(1) English Use Outside of the Classroom: L2 Learners or ELF Users? (2) EIL Language in the Era of Globalization in Japan: How do we manage the imbalance of power of language?
Date: Sunday, July 30th, 2017 Time: 3:00 PM - 5:00 PM
Speaker: (1) Miki Shibata; (2) Fuyuko Takita (Hiroshima University)
English Use Outside of the Classroom: L2 Learners or ELF Users?
English is used as a lingua franca (ELF) among those with different languages and cultural backgrounds in this era of globalization. This fact has influenced the area of English teaching, where native speaker (NS) norms are still persistently reflected in classroom instructions, teaching/learning materials, and assessment of second-language (L2) proficiency.
In this presentation, the notion of Standard English and native varieties of English will be argued with respect to translanguaging (Otheguy, García, & Wallis, 2015). In particular, the adequacy of the terms will be questioned, by problematizing the essentialism view of 'language' based on socially and politically defined boundaries.
As pointed out in such as Jenkins (2000; 2007) and Seidlhofer (2011), ELF in intercultural communication is diverse, and a dichotomy of natives vs. nonnatives does not account for dynamic and hybrid use of English in reality. The argument leads us to reconsideration of L2 learner identity, which is complex and multi-layered, including the foreign language learner, nonnative speaker, and ELF user (Shibata, 2013).
Finally, the fundamental pedagogical issues will be addressed relevant to language attitude and interaction as well as paying attention to practical aspects of language use such as intelligibility, focusing on the tertiary context in Japan.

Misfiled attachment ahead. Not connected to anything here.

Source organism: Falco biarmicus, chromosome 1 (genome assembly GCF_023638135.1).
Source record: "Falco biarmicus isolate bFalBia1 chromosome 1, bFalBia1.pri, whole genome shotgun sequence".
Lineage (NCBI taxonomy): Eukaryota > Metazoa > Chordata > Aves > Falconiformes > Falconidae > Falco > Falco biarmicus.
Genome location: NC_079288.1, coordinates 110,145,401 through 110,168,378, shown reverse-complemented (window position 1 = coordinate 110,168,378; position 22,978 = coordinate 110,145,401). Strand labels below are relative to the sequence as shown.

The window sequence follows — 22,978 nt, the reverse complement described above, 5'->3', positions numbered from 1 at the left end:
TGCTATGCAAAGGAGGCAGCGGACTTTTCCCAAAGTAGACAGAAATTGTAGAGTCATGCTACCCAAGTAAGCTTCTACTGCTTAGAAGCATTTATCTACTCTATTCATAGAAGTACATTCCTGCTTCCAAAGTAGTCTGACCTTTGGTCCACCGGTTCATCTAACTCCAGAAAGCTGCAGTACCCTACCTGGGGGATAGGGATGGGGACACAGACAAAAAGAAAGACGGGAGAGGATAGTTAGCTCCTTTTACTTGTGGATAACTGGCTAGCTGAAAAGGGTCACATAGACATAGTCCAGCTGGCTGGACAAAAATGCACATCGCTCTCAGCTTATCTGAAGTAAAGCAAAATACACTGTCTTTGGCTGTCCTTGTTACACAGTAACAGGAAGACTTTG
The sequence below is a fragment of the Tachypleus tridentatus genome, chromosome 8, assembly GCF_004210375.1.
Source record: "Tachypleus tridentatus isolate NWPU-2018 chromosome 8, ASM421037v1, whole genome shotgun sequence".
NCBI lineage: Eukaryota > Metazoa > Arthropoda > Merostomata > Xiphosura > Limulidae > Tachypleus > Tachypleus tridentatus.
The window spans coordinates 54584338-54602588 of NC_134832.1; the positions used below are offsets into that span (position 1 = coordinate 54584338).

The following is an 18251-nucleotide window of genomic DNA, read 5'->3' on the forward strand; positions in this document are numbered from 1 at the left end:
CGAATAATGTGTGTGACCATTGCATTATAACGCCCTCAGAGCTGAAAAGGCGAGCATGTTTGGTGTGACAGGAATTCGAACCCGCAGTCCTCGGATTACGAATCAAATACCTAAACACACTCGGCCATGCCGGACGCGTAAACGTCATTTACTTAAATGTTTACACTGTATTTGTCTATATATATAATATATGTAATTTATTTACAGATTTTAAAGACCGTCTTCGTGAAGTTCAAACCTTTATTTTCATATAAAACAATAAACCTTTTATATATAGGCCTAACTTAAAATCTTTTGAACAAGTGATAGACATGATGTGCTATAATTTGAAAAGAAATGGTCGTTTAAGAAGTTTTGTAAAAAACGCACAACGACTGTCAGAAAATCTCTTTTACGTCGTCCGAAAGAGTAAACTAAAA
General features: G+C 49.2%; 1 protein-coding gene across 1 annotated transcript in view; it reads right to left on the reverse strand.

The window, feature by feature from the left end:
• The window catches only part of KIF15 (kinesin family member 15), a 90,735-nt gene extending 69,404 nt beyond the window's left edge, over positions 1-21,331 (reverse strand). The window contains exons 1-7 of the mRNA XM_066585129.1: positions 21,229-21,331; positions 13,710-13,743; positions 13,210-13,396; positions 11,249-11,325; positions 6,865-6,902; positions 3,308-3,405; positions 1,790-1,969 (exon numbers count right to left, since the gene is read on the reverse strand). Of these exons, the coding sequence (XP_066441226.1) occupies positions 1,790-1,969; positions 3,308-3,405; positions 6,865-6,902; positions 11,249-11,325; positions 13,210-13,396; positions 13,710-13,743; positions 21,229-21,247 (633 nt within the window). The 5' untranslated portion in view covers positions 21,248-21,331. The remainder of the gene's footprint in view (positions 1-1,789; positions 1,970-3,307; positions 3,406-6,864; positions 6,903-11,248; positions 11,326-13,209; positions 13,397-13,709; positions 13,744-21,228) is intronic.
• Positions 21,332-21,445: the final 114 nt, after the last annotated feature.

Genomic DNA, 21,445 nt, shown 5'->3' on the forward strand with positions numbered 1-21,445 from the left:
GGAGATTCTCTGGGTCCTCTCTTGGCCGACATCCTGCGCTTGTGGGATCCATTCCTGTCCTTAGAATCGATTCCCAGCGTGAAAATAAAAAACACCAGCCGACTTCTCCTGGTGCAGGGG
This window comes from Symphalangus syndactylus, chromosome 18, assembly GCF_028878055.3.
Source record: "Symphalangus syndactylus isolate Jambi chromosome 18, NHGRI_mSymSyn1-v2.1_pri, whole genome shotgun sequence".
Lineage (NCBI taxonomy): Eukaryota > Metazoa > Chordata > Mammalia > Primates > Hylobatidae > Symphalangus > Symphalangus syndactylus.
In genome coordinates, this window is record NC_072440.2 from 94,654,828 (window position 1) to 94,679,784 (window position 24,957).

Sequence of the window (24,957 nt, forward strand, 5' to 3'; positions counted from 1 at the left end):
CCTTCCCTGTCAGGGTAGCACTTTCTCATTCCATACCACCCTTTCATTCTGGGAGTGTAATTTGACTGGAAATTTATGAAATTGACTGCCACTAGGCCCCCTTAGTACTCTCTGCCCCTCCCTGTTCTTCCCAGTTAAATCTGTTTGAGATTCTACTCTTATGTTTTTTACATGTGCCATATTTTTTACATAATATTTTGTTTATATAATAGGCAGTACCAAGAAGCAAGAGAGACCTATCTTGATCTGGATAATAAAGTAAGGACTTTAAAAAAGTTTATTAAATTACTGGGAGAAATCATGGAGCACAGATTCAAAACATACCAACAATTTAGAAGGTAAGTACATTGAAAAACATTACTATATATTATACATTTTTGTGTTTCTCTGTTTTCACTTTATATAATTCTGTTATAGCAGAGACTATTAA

EIL Language in the Era of Globalization in Japan: How do we manage the imbalance of power of language?
The topic of this presentation is to examine the role played by English language in the era of globalization in Japan. The presenter will discuss this issue from linguistic, social and cultural perspectives and explain how power of language is manifested through the use of English by communicators from different linguistic and cultural backgrounds.
This presentation aims to explore the notion of power relations and show how interactional dominance actually manifests in intercultural interaction among communicators from different backgrounds in Japan.
Finally, the presenter will present some intercultural competence and communication strategies in order to overcome the imbalance of power of language that could arise from the use of English as an International language in Japan.
Organization: Hiroshima Chapter of the Japan Association for Language Teaching (Hiroshima JALT)
Cost: JALT Members: free
Non-members: 1,000 yen (500 yen for students)
Venue: International Conference Center Hiroshima (map)
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